The thinnest and strongest material in the world.  And if that doesn’t interest you, then maybe the levitating frog will.  Check it out in The NY Times:

October 5, 2010

Two Win Nobel for Work on Ultra-Thin Material


A pair of Russian-born physicists working at the University of Manchester in England have won the Nobel prize in physics for investigating the remarkable properties of ultra-thin carbon flakes known as graphene, the Royal Swedish Academy of Sciences said Tuesday.

They are Andre Geim, 51, and Konstantin Novoselov, 36. They will split the prize of about $1.4 million.

Graphene is a form of carbon in which the atoms are arranged in a flat hexagon lattice like microscopic chicken wire, a single atom thick. It is not only the thinnest material in the world, but also the strongest: a sheet of it stretched over a coffee cup could support the weight of a truck bearing down on a pencil point.

Among its other properties, graphene is able to conduct electricity and heat better than any other known material, and it is completely transparent. Physicists say that eventually it could rival silicon as a basis for computer chips, serve as a sensitive pollution-monitoring material, improve flat screen televisions, and enable the creation of new materials and novel tests of quantum weirdness, among other things.

In a statement, the Royal Academy said, “Carbon, the basis of all known life on earth, has surprised us once again.”

Graphene is closely related to two other forms of carbon that have generated intense interest in recent years: buckyballs, which are soccer-ball arrangements of carbon atoms, and nanotubes, which are rolled-up sheets of carbon atoms. It was long thought, however, that an essentially two-dimensional sheet of carbon atoms would be unstable and would warp or fold up. Dr. Geim and Dr. Novoselov first succeeded in creating flakes of graphene by peeling them off piles of graphite — the material that is in your pencil lead — using Scotch tape.

Dr. Geim, who was born in Sochi, Russia, and is now a Dutch citizen, studied at the Moscow Physical-Technical Institute and was awarded a Ph.D. at Institute of Solid State Physics in Chernogolovka in 1987. He led a wandering research life — “Sometimes I joke that I am not interested in doing re-search, only search,” he told in 2008 — before he became a professor at the University of Nijmegen in Holland.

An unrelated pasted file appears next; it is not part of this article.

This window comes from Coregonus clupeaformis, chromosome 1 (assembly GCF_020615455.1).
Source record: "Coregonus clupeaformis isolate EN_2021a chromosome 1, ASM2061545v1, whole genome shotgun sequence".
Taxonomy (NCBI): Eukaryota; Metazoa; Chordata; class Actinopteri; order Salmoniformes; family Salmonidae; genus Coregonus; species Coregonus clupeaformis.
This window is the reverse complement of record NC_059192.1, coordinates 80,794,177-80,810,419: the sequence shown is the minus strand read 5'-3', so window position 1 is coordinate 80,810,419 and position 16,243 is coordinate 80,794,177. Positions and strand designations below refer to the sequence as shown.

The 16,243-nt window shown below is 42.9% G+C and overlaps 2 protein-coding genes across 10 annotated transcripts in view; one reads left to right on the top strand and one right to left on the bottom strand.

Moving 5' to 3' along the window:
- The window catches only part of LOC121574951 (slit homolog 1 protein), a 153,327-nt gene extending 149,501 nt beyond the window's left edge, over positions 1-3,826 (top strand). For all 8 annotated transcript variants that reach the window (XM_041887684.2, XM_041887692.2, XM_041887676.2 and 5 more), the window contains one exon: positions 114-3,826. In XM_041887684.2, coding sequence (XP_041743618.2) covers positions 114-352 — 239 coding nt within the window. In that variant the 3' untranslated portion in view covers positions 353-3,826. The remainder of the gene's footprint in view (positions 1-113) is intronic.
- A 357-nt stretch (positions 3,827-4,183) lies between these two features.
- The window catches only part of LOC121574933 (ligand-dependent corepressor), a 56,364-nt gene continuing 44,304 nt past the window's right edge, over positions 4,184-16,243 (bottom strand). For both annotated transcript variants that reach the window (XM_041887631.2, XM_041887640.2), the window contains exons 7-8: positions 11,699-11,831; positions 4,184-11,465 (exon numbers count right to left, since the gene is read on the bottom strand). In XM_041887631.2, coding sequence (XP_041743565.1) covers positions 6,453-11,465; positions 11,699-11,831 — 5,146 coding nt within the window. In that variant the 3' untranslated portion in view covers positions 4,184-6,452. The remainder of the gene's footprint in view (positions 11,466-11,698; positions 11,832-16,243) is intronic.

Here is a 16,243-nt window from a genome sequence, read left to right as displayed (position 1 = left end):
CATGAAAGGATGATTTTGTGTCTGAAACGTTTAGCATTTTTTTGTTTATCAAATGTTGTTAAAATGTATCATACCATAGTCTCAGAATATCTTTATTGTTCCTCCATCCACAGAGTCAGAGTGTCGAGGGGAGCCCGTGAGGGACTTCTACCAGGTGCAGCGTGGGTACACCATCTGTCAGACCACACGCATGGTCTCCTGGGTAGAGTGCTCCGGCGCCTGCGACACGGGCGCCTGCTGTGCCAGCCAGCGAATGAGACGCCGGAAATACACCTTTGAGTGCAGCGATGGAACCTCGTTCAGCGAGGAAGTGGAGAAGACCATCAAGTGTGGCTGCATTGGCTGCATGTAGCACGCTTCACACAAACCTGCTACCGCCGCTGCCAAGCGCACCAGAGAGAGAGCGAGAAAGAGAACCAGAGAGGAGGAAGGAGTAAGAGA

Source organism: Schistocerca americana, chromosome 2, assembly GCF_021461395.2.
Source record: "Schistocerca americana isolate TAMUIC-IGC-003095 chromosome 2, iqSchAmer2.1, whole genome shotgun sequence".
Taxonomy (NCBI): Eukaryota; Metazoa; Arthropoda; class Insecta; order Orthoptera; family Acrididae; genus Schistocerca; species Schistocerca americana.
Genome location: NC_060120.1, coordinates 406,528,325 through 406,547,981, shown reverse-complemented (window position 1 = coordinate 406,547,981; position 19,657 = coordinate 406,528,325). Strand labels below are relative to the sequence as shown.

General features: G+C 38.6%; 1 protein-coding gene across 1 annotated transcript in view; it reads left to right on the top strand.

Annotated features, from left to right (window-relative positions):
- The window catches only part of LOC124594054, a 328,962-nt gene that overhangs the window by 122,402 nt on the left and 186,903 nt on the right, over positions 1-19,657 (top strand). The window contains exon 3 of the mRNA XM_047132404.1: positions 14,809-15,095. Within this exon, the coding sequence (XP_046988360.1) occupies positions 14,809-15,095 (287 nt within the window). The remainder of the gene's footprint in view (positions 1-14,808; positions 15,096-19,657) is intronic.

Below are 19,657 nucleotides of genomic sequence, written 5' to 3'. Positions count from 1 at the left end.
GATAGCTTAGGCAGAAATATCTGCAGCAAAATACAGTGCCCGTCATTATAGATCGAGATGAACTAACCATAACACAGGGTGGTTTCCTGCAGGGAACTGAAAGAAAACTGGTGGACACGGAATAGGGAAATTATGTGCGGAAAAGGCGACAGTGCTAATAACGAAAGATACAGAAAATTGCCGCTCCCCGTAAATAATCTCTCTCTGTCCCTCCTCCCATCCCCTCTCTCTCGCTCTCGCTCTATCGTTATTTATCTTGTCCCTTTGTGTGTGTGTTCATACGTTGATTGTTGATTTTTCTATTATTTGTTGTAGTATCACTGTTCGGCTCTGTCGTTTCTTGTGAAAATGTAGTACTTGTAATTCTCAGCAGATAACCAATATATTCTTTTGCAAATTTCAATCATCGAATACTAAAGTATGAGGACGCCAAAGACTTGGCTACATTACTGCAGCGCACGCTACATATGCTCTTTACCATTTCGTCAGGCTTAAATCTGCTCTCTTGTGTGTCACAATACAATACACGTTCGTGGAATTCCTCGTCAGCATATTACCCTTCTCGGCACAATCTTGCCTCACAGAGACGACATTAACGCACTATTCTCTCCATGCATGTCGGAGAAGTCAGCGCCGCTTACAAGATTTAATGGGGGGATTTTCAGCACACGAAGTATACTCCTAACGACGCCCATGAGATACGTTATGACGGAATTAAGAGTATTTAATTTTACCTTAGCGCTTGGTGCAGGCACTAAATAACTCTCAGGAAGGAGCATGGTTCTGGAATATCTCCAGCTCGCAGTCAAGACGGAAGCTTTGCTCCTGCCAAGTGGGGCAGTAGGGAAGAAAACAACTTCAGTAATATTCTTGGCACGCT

It was at Nijmegen that he connected with Dr. Novoselov, who was born in Nizhny Tagil, and became Dr. Geim’s graduate student in the Netherlands. When Dr. Geim subsequently moved to the University of Manchester he brought Dr. Novoselov with him; Dr. Novoselov is now a British and Russian citizen.

The graphene creation originated in what Dr. Geim and Dr. Novoselov call “Friday evening” experiments, crazy things that might or might not work out.

In one of them, Dr. Geim managed to levitate a frog in a magnetic field, for which he won an IgNobel — a parody award for “improbable research” — in 2000.

The work on graphene arose from the pair’s desire to investigate the electrical properties of graphite. To do that, however, they needed very thin pieces, which they first tried to produce by filing down graphite crystals, with no luck. Then a technician showed them how graphite was cleaned before being observed in a scanning tunneling microscope by peeling layers off with Scotch tape.

“We knew about the method before, but everything is good in its own time, so one glance at it and we knew — that must be it,” Dr. Novoselov told in 2009.

The technique is still used. “It’s called the “Scotch tape technique,” Dr. Geim told ScienceWatch. “I fought against this name, but lost. It doesn’t sound very high-tech, does it?”

Their first paper on graphene was published in Science in 2004, after being rejected by Nature. A second paper appeared in 2005. Since then, the Swedish Academy said, “research in this area has literally exploded,” producing a growing number of papers about the material, its properties and its promise.

Dr. Geim said there was also cornucopia of new physics to be explored.

Because of graphene’s structure, he explained, electrons moving through it do not act like the billiard balls of classic physics, bumping from atom to atom, but rather like waves moving at the speed of light.

“That’s a new kind of thing to study. It’s like the Large Hadron Collider, but on your desktop,” Dr. Geim said in his interview.


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